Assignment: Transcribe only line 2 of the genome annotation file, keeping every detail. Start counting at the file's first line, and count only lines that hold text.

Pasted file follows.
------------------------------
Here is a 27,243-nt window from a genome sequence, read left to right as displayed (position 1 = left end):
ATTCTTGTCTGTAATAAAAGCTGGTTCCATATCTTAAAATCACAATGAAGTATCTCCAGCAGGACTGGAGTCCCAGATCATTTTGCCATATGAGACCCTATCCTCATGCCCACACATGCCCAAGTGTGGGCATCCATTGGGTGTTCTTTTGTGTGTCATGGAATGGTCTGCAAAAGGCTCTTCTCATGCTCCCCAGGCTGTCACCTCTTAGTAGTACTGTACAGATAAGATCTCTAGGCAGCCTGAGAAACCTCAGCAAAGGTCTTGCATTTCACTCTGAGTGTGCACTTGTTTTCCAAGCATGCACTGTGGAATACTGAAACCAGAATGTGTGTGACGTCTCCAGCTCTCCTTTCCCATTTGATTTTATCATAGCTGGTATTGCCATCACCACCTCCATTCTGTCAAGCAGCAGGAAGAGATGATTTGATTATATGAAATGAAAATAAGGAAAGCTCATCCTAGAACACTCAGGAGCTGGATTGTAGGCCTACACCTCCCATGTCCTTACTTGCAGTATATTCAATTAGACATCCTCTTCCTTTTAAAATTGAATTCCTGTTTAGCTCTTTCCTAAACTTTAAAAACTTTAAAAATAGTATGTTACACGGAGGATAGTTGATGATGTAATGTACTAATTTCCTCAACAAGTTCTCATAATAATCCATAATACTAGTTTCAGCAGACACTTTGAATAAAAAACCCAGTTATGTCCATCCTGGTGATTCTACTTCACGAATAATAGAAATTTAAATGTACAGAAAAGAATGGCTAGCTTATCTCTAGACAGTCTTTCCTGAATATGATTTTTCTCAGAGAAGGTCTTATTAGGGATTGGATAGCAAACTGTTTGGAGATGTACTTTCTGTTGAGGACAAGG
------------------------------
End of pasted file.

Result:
ATTCTTGTCTGTAATAAAAGCTGGTTCCATATCTTAAAATCACAATGAAGTATCTCCAGCAGGACTGGAGTCCCAGATCATTTTGCCATATGAGACCCTATCCTCATGCCCACACATGCCCAAGTGTGGGCATCCATTGGGTGTTCTTTTGTGTGTCATGGAATGGTCTGCAAAAGGCTCTTCTCATGCTCCCCAGGCTGTCACCTCTTAGTAGTACTGTACAGATAAGATCTCTAGGCAGCCTGAGAAACCTCAGCAAAGGTCTTGCATTTCACTCTGAGTGTGCACTTGTTTTCCAAGCATGCACTGTGGAATACTGAAACCAGAATGTGTGTGACGTCTCCAGCTCTCCTTTCCCATTTGATTTTATCATAGCTGGTATTGCCATCACCACCTCCATTCTGTCAAGCAGCAGGAAGAGATGATTTGATTATATGAAATGAAAATAAGGAAAGCTCATCCTAGAACACTCAGGAGCTGGATTGTAGGCCTACACCTCCCATGTCCTTACTTGCAGTATATTCAATTAGACATCCTCTTCCTTTTAAAATTGAATTCCTGTTTAGCTCTTTCCTAAACTTTAAAAACTTTAAAAATAGTATGTTACACGGAGGATAGTTGATGATGTAATGTACTAATTTCCTCAACAAGTTCTCATAATAATCCATAATACTAGTTTCAGCAGACACTTTGAATAAAAAACCCAGTTATGTCCATCCTGGTGATTCTACTTCACGAATAATAGAAATTTAAATGTACAGAAAAGAATGGCTAGCTTATCTCTAGACAGTCTTTCCTGAATATGATTTTTCTCAGAGAAGGTCTTATTAGGGATTGGATAGCAAACTGTTTGGAGATGTACTTTCTGTTGAGGACAAGG